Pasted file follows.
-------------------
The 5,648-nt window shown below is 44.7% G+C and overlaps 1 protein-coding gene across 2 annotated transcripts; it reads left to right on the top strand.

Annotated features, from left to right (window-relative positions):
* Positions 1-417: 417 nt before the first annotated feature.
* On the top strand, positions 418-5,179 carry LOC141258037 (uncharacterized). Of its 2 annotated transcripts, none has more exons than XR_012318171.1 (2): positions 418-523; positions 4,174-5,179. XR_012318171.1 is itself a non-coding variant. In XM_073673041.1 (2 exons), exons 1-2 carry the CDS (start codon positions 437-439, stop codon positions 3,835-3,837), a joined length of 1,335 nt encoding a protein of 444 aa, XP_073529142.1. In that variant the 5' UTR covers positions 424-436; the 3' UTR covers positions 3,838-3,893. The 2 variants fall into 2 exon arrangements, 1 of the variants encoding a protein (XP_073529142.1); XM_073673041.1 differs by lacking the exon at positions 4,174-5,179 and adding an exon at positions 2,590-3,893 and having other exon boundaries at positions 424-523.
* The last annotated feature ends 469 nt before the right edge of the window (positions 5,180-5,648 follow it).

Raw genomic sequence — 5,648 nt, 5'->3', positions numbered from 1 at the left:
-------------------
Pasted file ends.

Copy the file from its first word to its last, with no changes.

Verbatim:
The 5,648-nt window shown below is 44.7% G+C and overlaps 1 protein-coding gene across 2 annotated transcripts; it reads left to right on the top strand.

Annotated features, from left to right (window-relative positions):
* Positions 1-417: 417 nt before the first annotated feature.
* On the top strand, positions 418-5,179 carry LOC141258037 (uncharacterized). Of its 2 annotated transcripts, none has more exons than XR_012318171.1 (2): positions 418-523; positions 4,174-5,179. XR_012318171.1 is itself a non-coding variant. In XM_073673041.1 (2 exons), exons 1-2 carry the CDS (start codon positions 437-439, stop codon positions 3,835-3,837), a joined length of 1,335 nt encoding a protein of 444 aa, XP_073529142.1. In that variant the 5' UTR covers positions 424-436; the 3' UTR covers positions 3,838-3,893. The 2 variants fall into 2 exon arrangements, 1 of the variants encoding a protein (XP_073529142.1); XM_073673041.1 differs by lacking the exon at positions 4,174-5,179 and adding an exon at positions 2,590-3,893 and having other exon boundaries at positions 424-523.
* The last annotated feature ends 469 nt before the right edge of the window (positions 5,180-5,648 follow it).

Raw genomic sequence — 5,648 nt, 5'->3', positions numbered from 1 at the left: